Life in Harmony with Nature–
Cooperation Not Competition With All That Surrounds Us:
Hawaiian Culture as Represented in SURFING FOR LIFE

Hawaiian Culture: 3 pages [1] [2] [3] [Next page]

CONNECTION TO EVERYTHING AROUND US
“A sense of being one with all of creation, being one with the ocean, being one with the heavens…there's a feeling of completeness.” Anona Napoleon - SURFING FOR LIFE

Hawaiians Cultivating TaroFor Hawaiians, there is a primal connection to the universe, to nature, to the land and the sea, a connection that comes from a deep spiritual as well as genealogical belief system. Nature is where it all begins for the Hawaiians. In fact, they call themselves keiki o ka 'aina– “children of the land.”

The 'aina (land) is not just soil, sand or dirt. The 'aina is a heart issue for Hawaiians. The very word 'aina brings forth deep emotion evolved from ancestral times when people lived in nature as an integral part of it. Mankind and nature were considered siblings born to the same parents at the beginning of time.

The word 'aina literally means “that which feeds,” and maka 'ainana, a term for the common class of people, means "eyes of the land." Thus, nature feeds man and man watches over nature in return. The land gave the ancients everything they needed–not just food, but clothing, housing, weapons, tools, musical instruments, canoes–everything they crafted, wore and ate came from plants, animals or fish. Dependent on nature, they revered and respected it. Success depended on living in harmony with nature.

SURFING FOR LIFE

the surfers

the filmmakers

distribution

critical acclaim

history of surfing

Hawaiian culture

making of SFL

on 'the age wave'

discussion guide



Note
 
 

Hawaiians Cultivating Taro. Courtesy of Bishop Museum Archive

SFL, 29:58, Woody Brown Rides One of His Catamarans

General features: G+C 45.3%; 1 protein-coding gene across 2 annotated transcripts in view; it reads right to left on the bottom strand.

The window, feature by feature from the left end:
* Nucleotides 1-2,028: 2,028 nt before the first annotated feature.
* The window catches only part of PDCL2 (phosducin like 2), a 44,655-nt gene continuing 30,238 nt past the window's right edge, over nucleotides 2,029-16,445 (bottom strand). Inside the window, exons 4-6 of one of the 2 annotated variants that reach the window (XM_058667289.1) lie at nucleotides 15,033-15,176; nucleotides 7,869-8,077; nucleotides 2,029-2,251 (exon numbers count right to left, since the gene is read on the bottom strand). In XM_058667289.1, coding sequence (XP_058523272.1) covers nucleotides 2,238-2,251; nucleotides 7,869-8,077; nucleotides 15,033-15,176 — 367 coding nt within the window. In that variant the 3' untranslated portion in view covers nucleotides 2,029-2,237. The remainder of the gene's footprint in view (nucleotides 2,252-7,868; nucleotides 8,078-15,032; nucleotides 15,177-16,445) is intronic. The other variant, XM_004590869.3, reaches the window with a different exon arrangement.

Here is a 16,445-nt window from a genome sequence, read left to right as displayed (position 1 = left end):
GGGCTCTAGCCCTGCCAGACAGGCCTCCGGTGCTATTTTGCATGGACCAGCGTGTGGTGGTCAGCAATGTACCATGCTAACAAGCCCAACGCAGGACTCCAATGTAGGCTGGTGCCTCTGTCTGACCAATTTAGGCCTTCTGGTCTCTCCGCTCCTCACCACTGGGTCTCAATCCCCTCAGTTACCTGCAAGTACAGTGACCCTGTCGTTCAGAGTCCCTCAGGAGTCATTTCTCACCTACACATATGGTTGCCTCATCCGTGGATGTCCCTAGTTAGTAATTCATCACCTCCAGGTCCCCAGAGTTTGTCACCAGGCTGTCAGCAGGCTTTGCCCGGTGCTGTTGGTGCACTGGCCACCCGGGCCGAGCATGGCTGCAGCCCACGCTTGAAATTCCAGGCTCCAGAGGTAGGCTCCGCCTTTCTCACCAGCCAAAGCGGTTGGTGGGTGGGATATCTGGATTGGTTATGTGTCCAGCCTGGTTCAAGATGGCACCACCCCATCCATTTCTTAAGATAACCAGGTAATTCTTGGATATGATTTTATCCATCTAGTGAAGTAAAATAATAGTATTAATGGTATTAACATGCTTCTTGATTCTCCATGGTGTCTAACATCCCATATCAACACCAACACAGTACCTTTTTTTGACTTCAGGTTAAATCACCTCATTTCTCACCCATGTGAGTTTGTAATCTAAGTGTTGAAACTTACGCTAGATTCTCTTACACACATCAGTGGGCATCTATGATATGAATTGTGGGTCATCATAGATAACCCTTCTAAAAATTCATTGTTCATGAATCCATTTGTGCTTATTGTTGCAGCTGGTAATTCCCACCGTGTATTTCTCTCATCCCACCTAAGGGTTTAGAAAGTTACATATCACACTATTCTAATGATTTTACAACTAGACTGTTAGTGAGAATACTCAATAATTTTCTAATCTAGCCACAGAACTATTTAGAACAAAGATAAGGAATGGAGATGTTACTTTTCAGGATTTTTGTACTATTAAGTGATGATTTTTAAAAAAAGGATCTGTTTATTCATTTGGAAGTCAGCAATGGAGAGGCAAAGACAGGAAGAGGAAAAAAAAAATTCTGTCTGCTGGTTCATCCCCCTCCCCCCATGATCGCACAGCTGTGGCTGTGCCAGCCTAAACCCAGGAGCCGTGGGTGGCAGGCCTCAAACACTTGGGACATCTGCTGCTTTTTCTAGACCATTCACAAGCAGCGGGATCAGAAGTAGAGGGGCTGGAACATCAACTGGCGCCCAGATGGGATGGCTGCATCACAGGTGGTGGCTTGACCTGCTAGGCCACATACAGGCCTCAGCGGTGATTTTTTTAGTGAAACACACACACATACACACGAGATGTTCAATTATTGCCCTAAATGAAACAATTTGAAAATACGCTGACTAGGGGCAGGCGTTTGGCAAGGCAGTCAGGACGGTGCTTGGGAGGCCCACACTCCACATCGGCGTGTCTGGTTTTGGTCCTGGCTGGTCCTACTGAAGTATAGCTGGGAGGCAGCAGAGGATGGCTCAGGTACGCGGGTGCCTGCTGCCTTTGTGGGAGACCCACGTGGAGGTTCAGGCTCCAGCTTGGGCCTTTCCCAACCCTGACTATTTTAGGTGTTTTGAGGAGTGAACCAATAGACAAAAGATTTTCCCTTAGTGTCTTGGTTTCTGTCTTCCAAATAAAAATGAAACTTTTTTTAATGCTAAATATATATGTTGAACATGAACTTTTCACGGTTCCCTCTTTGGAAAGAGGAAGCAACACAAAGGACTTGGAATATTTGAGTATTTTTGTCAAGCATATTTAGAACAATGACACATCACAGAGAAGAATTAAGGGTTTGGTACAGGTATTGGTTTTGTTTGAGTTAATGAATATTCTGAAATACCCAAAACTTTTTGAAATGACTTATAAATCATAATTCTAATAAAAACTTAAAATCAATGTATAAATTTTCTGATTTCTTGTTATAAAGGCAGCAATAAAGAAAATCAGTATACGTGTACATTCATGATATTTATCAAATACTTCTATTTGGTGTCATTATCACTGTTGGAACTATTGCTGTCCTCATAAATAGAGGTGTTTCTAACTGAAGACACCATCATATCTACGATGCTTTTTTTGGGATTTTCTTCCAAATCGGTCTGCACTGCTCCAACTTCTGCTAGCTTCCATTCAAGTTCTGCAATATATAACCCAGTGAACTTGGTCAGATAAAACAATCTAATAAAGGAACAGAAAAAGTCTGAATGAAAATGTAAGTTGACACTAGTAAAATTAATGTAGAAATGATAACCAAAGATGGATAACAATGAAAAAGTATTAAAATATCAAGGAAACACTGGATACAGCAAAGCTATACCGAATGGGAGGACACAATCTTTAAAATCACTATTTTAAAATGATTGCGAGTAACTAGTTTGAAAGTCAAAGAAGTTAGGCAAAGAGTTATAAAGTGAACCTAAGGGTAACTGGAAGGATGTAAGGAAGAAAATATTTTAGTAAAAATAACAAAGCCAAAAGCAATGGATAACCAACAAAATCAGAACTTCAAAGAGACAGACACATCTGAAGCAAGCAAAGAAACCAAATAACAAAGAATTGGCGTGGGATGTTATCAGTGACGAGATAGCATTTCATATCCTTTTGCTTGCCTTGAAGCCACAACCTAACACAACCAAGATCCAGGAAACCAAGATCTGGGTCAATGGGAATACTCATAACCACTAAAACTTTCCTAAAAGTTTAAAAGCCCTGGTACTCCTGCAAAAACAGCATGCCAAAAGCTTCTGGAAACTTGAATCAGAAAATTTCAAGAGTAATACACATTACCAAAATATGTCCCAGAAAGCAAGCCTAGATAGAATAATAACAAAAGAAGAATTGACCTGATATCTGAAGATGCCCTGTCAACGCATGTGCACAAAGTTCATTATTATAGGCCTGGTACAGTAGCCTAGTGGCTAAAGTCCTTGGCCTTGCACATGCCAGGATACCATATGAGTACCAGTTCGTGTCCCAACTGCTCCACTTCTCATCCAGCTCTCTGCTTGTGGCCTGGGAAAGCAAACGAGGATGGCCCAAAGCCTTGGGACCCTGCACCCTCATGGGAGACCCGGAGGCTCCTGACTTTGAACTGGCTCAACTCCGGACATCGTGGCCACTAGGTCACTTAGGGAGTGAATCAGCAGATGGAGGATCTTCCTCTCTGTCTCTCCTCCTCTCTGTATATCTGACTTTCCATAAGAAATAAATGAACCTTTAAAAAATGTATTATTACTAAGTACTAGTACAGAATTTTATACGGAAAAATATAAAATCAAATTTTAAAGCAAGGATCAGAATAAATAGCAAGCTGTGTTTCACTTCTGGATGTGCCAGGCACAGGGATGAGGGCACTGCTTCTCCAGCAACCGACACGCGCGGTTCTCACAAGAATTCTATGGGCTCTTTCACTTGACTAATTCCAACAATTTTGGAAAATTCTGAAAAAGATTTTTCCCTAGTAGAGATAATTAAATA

Woody Brown, a self described “nature boy,” speaks in SURFING FOR LIFE of his strong inclination toward “cooperation instead of competition,” a life choice that foreshadowed his warm embrace of Hawaiian tradition and culture as an adult. In Hawaiian tradition, cooperation comes largely from a notion of respect for one's own extended family ('ohana). And Hawaiians believe they have a genealogical connection as well as a spiritual connection to Mother Nature and all that she provides.

For Hawaiians, the stars in the sky are the Mother, the sky is the Father, the Earth is the Grandmother, the Kalo (Taro) plant is the elder brother, and the Islands are the Aunties and Uncles. Hawaiians can trace their genealogy back to all things… the earth, sky, stars, and the Kalo. Thus, the connection between 'ohana (family) and the 'aina (land) is very strong.


 

Woody Brown Rides One of His Catamarans

Hawaiian Family
A GENEALOGICAL CONNECTION
Depending on the canoe in which a Hawaiian's 'ohana arrived in Hawai'i, his or her genealogical belief system begins with Papahanaumoku (Earth Mother) and Wakea (Sky Father). With the union of Papa and Wakea comes the birth of the islands in the Hawaiian chain…beginning with Hawai'i and Maui. The third born was Ho'ohokukalani (to make stars in the sky). Soon after, Wakea and his daughter Ho'ohokukalani unite to create the islands of… O'ahu and Lana'i. Their union also creates Haloa Naka, a fetus born without life that is buried. In the place where the fetus is buried sprouts the first Kalo plant. Soon after, Haloa is born a strong and healthy man and becomes the first Hawaiian person. Papa and Wakea then re-unite and create the last of the Hawaiian island chain…Lana'i, Moloka'i, Kaho'olawe and Ni'ihau.

“Na ali'i o ke kuamo'o o Haloa”
Chiefs of the lineage of Haloa…
Said of high chiefs whose lineage goes back to ancient times.
Mary Kawena Puku'i - 'Olelo No'eau


 

Hawaiian Family. Courtesy of Bishop Museum Archive

Hawaiian CoupleThis genealogy of Papa and Wakea is critical in forming the relationship between Hawaiians and the 'aina around them. There is a saying in Hawaiian, “I pa'a i ike kalo 'a'ole 'oe e puka” or “If it had ended with the Kalo you would no be here.” The Kalo plant plays a vital part in the genealogy of the Hawaiian people as their most important crop and main sustenance. The term 'ohana comes from the Kalo plant itself. When one talks about the parts of the Kalo plant, the corm of the Kalo is called the “Oha,” the part of the plant used to feed one's 'ohana. Thus, Hawaiians are linked on several levels to the world around them – the sky, the earth, the plants and the sea.
 

Hawaiian Couple. Courtesy of Bishop Museum Archive

Spear Fishing, Taking Only What You Need.From this emotional and spiritual connection to nature, to all that's around them, Hawaiians invented the term Malama– “to take care of..” To Malama the 'aina or kai (sea), to take care of the land and the sea, to protect and conserve the environment, is directly linked to protecting and conserving the 'ohana and all people of good will.

ALOHA